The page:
In the past the OpenEmbedded and Poky projects have existed as two independent trees, and things were shared back and forth manually. This works fairly well as recipes are self contained, and generally can simply be copied from one tree to another. However, some of the core recipes are fairly complex, and if they start to diverge, then sharing information can get more difficult.
It seems the vision that is emerging is that Poky could become the core component of OpenEmbedded. Poky would contain a very controlled subset of core recipes that must remain at a very high quality level. OpenEmbedded could then expand on this (through the use of layers) to provide the breadth and scope it has traditionally provided.
We may bemoan the lack of quality in the OpenEmbedded project as it has 1000’s of recipes, and many of them have rotted, etc. But as a consultant helping people implement products, I still find considerable value in this. For example, one of the products I support uses the HPLIP drivers from HP. Yes, the recipe is broke every time I go to use the latest version, but with a little work I can get it working again. Having something to start with provides value. The same is true for the geos mapping libraries. Very few people are going to use geos, so it will never be in a Poky type repository, but some of us do use geos, so having a common place like OpenEmbedded to put recipes like this is very important. Using Poky as the core of OpenEmbedded seems like a win-win. We are relieved of some of the burden of maintaining core components (like compilers, C library, tool integration, sdk generation, etc), but we can still have a very open culture, and provide a wide scope of platform, library, and application support that we have historically provided.
Richard Purdie is poised to become the Linus Torvalds of Yocto, and if OpenEmbedded choses to base on Poky, then the Torvalds of the OpenEmbedded core. I am personally fine with this as I don’t know anyone else who has contributed so much time and has the same level of skill in the OE/Poky area. He has proven over time to be levelheaded and able to deal with difficult situations. Also, as a Linux Foundation fellow, he is positioned to be company neutral, which is very important for someone in this position.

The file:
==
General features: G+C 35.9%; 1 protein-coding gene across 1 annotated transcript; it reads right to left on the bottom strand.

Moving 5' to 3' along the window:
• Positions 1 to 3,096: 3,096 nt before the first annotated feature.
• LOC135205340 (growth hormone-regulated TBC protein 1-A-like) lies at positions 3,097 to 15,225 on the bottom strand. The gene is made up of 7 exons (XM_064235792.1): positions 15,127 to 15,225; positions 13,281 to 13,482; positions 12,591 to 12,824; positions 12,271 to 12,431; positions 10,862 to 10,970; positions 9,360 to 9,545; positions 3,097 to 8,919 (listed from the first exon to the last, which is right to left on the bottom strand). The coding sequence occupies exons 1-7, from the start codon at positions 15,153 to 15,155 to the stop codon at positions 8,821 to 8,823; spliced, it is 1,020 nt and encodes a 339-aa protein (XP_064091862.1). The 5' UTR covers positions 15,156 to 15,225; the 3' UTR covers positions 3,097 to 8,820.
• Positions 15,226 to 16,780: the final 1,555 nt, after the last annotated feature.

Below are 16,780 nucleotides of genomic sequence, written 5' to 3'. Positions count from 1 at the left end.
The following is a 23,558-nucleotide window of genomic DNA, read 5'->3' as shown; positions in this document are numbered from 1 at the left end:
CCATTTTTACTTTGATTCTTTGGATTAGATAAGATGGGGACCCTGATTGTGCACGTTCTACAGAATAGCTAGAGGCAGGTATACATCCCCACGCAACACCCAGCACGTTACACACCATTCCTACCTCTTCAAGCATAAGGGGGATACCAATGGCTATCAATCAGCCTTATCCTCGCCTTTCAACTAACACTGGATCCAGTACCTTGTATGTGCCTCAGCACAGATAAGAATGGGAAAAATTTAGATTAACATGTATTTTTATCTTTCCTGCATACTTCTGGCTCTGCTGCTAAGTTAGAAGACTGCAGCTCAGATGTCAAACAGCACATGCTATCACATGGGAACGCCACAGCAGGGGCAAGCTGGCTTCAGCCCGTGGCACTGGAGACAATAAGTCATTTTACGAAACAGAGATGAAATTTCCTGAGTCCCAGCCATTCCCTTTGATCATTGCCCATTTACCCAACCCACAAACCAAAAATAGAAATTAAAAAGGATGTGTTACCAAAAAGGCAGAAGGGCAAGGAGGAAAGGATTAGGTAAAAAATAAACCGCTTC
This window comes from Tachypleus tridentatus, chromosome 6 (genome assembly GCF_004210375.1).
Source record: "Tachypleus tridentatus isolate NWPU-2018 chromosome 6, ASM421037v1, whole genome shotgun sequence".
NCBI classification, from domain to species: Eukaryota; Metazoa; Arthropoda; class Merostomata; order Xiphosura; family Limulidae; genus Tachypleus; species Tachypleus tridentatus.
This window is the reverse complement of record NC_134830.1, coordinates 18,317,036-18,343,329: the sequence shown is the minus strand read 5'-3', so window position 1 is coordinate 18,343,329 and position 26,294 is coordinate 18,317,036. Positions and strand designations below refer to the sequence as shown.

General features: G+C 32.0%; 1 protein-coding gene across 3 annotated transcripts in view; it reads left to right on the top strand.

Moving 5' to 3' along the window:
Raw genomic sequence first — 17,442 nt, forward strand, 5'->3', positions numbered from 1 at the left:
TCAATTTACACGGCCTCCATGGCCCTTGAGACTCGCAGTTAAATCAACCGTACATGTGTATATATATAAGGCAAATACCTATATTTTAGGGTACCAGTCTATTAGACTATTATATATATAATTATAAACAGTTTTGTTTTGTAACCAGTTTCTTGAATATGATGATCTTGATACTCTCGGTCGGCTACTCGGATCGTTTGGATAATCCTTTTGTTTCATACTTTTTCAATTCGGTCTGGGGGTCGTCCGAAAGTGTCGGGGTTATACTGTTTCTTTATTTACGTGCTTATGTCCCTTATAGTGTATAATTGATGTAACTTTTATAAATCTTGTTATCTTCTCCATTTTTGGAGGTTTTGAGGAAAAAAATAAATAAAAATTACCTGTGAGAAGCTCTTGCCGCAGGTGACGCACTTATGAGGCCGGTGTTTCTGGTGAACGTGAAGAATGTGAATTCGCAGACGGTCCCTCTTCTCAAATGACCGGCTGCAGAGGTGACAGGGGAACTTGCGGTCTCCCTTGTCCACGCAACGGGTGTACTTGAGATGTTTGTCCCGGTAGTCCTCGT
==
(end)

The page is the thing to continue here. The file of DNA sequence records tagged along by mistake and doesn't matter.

Yocto is using a “pull” model similar to the Linux kernel for accepting changes. It is planned to put maintainers in place for various subsystems. With the goal of providing a very high quality subset of embedded Linux technologies, it seems this makes a lot of sense. If OpenEmbedded choses to base on Poky, there is no reason OpenEmbedded can’t continue to still use the push model for its layer that has worked well in the past. But, as we see patches languishing in the patchwork, perhaps a pull model might actually be more efficient at processing incoming patches so they don’t get lost. This is also an area where layers might actually help in that we have dedicated people committed to processing patches for each layer. One of the problems with the OpenEmbedded project with its 1000’s of recipes, the structure is very flat, and its fairly difficult to divide it up into areas of responsibility.
So going forward, it seems that if OpenEmbedded can somehow use Poky as a core technology (just like it uses bitbake, etc), then we could have the best of both worlds. With Poky, we get strong industry commitment and dedicated people working on making the core pieces better, and the tools better (50 engineers are already dedicated). This is something those of us developing products don’t really have time for and we are not currently funded to do this. With OpenEmbedded we can still keep our broad involvement, and vast recipe and target collection. Yes, the quality of OpenEmbedded will be lower, but it still provides a different type of value. Poky provides the known stable core, and OpenEmbedded is just that–it is “open”, and provides the broad menu of components that can be used. Over time this could evolve into something different, but for now it seems a good place to start.
The last thing to consider is the OpenEmbedded brand. It is recognizable from the name what it is (unlike Yocto, and Poky). It has had broad exposure for many years. It has historically been very vendor neutral with very little corporate direction or influence. From this perspective, it seems the Yocto project can benefit greatly from having an association with the OpenEmbedded project. This topic was discussed at the summit, and there was general consensus on the strong awareness of the OpenEmbedded brand, as well as an openness to how branding for the Yocto core build system might look.